The Irony of "Core" Exercises

Little known fact: the majority of the time I'm writing, I'm listening to one of my massive playlists on Spotify.  I'm not sure how many of you use Spotify, but if you don't, you're missing out.  I've used it for the past few years, and it's pretty much eliminated any reason for me to buy music.  Bad for musicians, but good for my pocket.

Anyway, while I'm usually blaring country, I decided to turn on a 90's station the other day and rocked out to Sublime, G. Love, Blackstreet and....Alanis Morissette?  You got it.

Call me inspired by her song, "Ironic," but it got me thinking: there are more than a few ironies when it comes to training and getting stronger.  So, to prove I'm not just hearkening back to simpler times with perms and acid washed jeans, I want to expand on one ironic point of training: those that need core exercises generally can't do them correctly, while those that already have a solid core receive the most benefit.  

If you haven't yet caught the irony of what I said above, let me explain it a bit more.  Whenever someone needs some serious core work, you can throw traditional approaches to core work out the window.  Why?  Because they won't understand how to use their core in the first place, and just prescribing more isn't going to fix the problem.

On the flip side, those that don't necessarily need as much core work tend to be the ones that reap the most benefit with traditional movements (planks, side planks, carries, etc). Why?  The core tends to snowball as it gets stronger, and the simpler the exercise usually gets even more brutal to those that can pick up on the different subtleties.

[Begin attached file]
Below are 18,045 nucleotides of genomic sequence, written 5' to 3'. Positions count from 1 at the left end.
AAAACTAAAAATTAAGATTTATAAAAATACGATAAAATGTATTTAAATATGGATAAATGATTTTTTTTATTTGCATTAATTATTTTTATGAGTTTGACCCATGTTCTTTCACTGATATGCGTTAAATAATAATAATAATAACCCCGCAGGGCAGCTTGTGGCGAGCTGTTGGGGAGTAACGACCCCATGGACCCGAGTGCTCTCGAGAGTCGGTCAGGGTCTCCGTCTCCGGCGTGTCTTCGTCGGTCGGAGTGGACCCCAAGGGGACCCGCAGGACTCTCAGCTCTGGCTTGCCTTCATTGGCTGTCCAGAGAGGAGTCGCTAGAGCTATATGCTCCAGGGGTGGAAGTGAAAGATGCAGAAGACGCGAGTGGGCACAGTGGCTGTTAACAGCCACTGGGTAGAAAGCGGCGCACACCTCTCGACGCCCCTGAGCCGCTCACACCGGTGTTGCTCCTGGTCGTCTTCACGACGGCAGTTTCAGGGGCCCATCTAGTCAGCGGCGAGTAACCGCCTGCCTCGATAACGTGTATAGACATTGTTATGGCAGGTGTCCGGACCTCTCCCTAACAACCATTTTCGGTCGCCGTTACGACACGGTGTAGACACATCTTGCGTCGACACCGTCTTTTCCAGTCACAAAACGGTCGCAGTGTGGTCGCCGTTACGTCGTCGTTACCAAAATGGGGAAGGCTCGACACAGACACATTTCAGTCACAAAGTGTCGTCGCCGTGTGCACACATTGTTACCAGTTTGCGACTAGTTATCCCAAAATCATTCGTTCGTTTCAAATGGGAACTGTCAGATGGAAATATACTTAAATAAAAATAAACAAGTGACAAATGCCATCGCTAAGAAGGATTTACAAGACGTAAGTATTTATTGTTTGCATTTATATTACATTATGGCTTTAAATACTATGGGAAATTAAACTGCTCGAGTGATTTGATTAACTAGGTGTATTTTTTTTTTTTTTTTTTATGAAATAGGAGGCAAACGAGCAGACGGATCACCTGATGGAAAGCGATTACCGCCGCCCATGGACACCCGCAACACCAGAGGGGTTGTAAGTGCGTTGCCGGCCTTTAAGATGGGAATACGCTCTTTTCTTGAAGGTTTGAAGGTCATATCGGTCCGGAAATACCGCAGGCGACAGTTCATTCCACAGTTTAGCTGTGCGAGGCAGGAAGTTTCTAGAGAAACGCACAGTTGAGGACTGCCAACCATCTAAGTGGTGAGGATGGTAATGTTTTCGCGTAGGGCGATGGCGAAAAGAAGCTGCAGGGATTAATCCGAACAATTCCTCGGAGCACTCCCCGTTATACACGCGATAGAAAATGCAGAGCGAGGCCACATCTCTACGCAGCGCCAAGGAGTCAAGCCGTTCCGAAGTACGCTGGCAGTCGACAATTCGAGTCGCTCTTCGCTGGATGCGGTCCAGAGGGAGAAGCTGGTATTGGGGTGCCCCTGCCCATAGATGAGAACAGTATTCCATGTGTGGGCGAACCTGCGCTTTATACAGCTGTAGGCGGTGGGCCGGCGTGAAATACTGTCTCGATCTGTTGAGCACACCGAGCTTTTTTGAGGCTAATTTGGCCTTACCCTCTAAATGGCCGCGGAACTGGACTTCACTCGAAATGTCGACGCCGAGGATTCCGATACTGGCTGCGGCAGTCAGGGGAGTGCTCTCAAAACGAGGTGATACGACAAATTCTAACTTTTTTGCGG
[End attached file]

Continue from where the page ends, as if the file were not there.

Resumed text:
Getting into specifics, the core is very different than a deadlift, chin up or a press.  In those exercises the weight is either going to move, or it's not....there's no middle ground.  But, when someone is holding a hardstyle plank, there's about 6 or 7 compensations I tend to see on a regular basis....usually by the same people that say planks simply aren't that hard.  Well, I sure as heck beg to differ!  

(A Hardstyle Plank is just like a normal plank....but on steroids.  Instead of simply hanging out in a normal plank, you squeeze your butt as hard as you can, while trying to bring your elbows to your toes. Example on the right.)

So, how does one train a core if they don't have one?  And, how do you get over the hump of not having a core, to finally having one and being able to train it?  Enter: the dead bug.

Here's a wonderful resource from Smart Group Training which explains it all very well.  In my experience, it's been a mix of the right exercise, specific cues, and even a few inaniminate objects that lets someone's dormant core out of the cage.  But, in the absence of any of that in your home, this will suffice:

It looks simple, but when performed properly, it's not easy.  I love dead bugs because it mimics how our core functions in everyday life.  Rarely, if ever, do we ever do a sit-up or crunch type of motion.  Instead, our core tends to act as a conductor of force and as protector of our spine.  When we run for the T, play basketball after work, or move our friends into a new apartment (after all, September 1st is just around the corner in the Boston area), our core is used to brace us, keep us upright, and prevent us from crumpling into a ball of fail.

By hammering home dead bugs, you're well on your way to have a rock solid midsection.  And even if you think you don't need core exercise, simply helping your body remember the basics can be a solid warm up.